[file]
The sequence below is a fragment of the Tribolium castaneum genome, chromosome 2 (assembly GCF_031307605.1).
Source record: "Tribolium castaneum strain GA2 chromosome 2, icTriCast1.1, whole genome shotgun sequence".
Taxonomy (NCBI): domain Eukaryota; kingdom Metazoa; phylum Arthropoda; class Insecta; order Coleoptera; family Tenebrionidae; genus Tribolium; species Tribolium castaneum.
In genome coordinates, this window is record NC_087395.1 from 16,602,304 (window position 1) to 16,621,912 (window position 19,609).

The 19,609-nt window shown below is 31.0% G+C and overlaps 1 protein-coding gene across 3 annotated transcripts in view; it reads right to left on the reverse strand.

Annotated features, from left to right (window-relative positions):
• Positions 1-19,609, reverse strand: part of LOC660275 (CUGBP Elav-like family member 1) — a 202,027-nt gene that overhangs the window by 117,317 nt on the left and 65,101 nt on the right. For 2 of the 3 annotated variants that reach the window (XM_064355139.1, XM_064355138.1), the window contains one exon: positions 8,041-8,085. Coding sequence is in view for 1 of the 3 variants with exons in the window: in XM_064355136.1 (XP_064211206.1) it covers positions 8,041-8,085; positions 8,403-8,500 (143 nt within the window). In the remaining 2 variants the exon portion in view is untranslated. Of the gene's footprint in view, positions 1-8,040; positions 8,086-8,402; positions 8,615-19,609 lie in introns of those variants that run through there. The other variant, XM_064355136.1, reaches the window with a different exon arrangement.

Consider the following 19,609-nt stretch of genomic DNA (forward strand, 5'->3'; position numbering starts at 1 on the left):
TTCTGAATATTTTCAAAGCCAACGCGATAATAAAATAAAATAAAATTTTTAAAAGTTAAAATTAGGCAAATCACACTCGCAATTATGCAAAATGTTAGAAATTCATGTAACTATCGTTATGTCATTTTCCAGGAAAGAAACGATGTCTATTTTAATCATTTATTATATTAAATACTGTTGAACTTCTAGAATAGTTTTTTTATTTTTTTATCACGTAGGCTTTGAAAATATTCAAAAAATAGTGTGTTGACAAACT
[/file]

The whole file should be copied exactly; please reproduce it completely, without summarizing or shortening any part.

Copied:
The sequence below is a fragment of the Tribolium castaneum genome, chromosome 2 (assembly GCF_031307605.1).
Source record: "Tribolium castaneum strain GA2 chromosome 2, icTriCast1.1, whole genome shotgun sequence".
Taxonomy (NCBI): domain Eukaryota; kingdom Metazoa; phylum Arthropoda; class Insecta; order Coleoptera; family Tenebrionidae; genus Tribolium; species Tribolium castaneum.
In genome coordinates, this window is record NC_087395.1 from 16,602,304 (window position 1) to 16,621,912 (window position 19,609).

The 19,609-nt window shown below is 31.0% G+C and overlaps 1 protein-coding gene across 3 annotated transcripts in view; it reads right to left on the reverse strand.

Annotated features, from left to right (window-relative positions):
• Positions 1-19,609, reverse strand: part of LOC660275 (CUGBP Elav-like family member 1) — a 202,027-nt gene that overhangs the window by 117,317 nt on the left and 65,101 nt on the right. For 2 of the 3 annotated variants that reach the window (XM_064355139.1, XM_064355138.1), the window contains one exon: positions 8,041-8,085. Coding sequence is in view for 1 of the 3 variants with exons in the window: in XM_064355136.1 (XP_064211206.1) it covers positions 8,041-8,085; positions 8,403-8,500 (143 nt within the window). In the remaining 2 variants the exon portion in view is untranslated. Of the gene's footprint in view, positions 1-8,040; positions 8,086-8,402; positions 8,615-19,609 lie in introns of those variants that run through there. The other variant, XM_064355136.1, reaches the window with a different exon arrangement.

Consider the following 19,609-nt stretch of genomic DNA (forward strand, 5'->3'; position numbering starts at 1 on the left):
TTCTGAATATTTTCAAAGCCAACGCGATAATAAAATAAAATAAAATTTTTAAAAGTTAAAATTAGGCAAATCACACTCGCAATTATGCAAAATGTTAGAAATTCATGTAACTATCGTTATGTCATTTTCCAGGAAAGAAACGATGTCTATTTTAATCATTTATTATATTAAATACTGTTGAACTTCTAGAATAGTTTTTTTATTTTTTTATCACGTAGGCTTTGAAAATATTCAAAAAATAGTGTGTTGACAAACT